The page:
When a child is born in another country while on a military base or to American parents, the right paperwork must be filed to help that child obtain citizenship. It is an automatic right, but the correct legal paperwork still has to be filed.
If a child is born out of the U.S., then at least one parent must be a U.S. citizen at the time of the child's birth for the child to obtain immediate citizenship rights. If the parents aren't married, then it's important that the mother was a U.S. citizen and had been in the U.S. for at least a year before the child's birth. If the father is the U.S. citizen, he will need to have lived in the U.S. or been in the military for at least five years before the child's birth. Paternity must be established, and DNA testing might be required. In each case, it's important to file for a child's citizenship before he or she turns 18.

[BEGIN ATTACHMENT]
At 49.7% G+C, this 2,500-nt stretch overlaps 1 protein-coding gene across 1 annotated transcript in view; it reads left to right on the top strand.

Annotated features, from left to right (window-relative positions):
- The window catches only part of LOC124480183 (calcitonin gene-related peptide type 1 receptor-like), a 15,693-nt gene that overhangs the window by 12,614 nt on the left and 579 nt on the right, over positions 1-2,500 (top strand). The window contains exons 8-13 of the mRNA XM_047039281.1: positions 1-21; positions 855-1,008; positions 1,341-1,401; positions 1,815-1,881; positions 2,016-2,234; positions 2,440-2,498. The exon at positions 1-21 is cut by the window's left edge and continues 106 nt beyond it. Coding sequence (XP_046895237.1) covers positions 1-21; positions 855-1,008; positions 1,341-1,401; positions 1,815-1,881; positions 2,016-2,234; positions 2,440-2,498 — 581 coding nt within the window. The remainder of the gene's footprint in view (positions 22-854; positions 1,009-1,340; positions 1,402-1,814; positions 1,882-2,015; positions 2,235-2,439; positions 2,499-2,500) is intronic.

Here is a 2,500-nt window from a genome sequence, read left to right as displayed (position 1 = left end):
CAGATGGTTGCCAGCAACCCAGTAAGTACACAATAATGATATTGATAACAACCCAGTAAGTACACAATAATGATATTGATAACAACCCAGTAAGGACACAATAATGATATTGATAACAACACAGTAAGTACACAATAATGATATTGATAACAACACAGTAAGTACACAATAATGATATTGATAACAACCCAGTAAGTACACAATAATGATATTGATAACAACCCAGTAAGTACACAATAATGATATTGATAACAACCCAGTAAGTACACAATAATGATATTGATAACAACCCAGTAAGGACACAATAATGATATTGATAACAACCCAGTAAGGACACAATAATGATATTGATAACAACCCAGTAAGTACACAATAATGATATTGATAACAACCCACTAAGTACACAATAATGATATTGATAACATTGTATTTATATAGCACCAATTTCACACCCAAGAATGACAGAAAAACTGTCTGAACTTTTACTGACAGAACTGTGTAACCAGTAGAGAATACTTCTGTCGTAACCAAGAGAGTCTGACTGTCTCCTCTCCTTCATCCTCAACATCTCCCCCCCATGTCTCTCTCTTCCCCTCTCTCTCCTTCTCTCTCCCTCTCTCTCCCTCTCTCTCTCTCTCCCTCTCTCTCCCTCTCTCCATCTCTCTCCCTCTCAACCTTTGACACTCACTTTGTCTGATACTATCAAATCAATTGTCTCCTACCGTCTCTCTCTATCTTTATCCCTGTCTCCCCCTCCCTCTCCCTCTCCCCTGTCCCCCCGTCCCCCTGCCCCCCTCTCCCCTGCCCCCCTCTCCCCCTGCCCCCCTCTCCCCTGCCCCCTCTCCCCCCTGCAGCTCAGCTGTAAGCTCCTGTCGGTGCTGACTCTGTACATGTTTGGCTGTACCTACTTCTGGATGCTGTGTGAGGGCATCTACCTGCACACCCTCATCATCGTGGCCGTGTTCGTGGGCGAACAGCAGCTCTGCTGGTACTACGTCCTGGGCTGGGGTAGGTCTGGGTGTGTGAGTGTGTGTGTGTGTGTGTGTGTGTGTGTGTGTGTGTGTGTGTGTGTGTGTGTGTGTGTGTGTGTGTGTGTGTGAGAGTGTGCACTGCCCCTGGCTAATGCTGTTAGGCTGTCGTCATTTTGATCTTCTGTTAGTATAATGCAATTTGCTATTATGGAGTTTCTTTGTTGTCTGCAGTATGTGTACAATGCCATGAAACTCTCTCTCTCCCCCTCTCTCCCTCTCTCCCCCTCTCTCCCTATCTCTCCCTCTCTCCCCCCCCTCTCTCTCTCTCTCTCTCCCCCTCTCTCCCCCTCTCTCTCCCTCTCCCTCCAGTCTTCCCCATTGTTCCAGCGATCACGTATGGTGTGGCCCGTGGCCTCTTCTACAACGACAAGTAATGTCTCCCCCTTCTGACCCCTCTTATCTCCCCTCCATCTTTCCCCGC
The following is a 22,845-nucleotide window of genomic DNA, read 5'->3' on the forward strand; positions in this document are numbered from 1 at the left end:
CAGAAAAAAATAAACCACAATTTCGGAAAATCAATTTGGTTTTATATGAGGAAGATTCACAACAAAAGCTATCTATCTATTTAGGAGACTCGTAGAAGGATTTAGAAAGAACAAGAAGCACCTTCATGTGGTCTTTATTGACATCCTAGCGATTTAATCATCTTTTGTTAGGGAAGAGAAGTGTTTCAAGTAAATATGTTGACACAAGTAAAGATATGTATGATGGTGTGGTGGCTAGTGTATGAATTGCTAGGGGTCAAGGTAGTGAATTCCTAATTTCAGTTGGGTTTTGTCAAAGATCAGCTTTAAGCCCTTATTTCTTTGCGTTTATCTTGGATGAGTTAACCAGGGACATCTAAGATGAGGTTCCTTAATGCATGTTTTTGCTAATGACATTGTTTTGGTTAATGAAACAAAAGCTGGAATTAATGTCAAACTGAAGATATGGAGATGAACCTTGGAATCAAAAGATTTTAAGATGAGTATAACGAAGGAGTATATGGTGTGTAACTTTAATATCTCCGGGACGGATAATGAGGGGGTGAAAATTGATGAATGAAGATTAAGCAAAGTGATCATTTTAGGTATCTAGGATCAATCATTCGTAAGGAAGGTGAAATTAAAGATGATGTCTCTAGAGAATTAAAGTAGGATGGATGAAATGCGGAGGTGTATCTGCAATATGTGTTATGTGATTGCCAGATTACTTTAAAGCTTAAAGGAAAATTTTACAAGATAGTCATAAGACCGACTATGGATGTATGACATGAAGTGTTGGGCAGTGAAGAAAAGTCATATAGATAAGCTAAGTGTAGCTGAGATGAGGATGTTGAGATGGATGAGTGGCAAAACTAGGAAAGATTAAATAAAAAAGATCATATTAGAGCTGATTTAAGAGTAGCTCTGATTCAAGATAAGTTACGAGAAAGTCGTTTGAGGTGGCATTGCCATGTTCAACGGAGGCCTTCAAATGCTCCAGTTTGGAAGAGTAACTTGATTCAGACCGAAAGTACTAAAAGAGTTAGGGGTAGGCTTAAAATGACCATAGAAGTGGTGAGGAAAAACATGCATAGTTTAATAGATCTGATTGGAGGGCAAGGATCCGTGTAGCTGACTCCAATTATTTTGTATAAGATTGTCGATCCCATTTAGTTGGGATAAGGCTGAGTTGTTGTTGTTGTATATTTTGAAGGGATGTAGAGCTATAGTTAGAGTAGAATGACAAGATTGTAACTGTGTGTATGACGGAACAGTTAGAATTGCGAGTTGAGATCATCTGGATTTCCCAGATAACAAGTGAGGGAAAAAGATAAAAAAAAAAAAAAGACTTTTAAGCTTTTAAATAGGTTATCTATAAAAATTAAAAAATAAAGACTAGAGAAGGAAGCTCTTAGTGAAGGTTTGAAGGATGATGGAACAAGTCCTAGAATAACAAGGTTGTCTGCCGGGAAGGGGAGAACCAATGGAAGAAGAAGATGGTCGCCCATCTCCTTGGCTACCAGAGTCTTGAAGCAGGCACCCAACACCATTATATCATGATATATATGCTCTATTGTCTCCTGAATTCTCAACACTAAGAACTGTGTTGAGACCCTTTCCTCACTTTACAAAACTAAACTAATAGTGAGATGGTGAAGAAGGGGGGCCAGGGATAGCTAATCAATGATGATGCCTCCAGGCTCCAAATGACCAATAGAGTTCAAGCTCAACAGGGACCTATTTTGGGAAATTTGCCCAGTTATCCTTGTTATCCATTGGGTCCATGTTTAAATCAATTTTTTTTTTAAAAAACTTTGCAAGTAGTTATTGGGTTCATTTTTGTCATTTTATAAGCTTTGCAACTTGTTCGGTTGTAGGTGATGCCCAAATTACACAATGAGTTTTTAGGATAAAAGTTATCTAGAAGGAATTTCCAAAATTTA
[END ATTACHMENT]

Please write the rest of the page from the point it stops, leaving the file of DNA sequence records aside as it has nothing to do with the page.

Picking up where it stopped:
In some cases, your child could be eligible for dual citizenship. Not every country allows this, so it's important to understand if the country where your child is born allows your child to have two nationalities. If not, you may have to give up the right to citizen in one country. Dual citizenship does have some drawbacks, like potentially owing taxes in more than one country or having to abide by different sets of laws. Some people may have to serve in the military in one country while not in the other, too. If dual citizenship is an interest you have for your child, you will want to know all the legal implications of that decision before you go through with the paperwork.
Source: FindLaw, "Military Children Born Abroad," accessed Sep. 19, 2017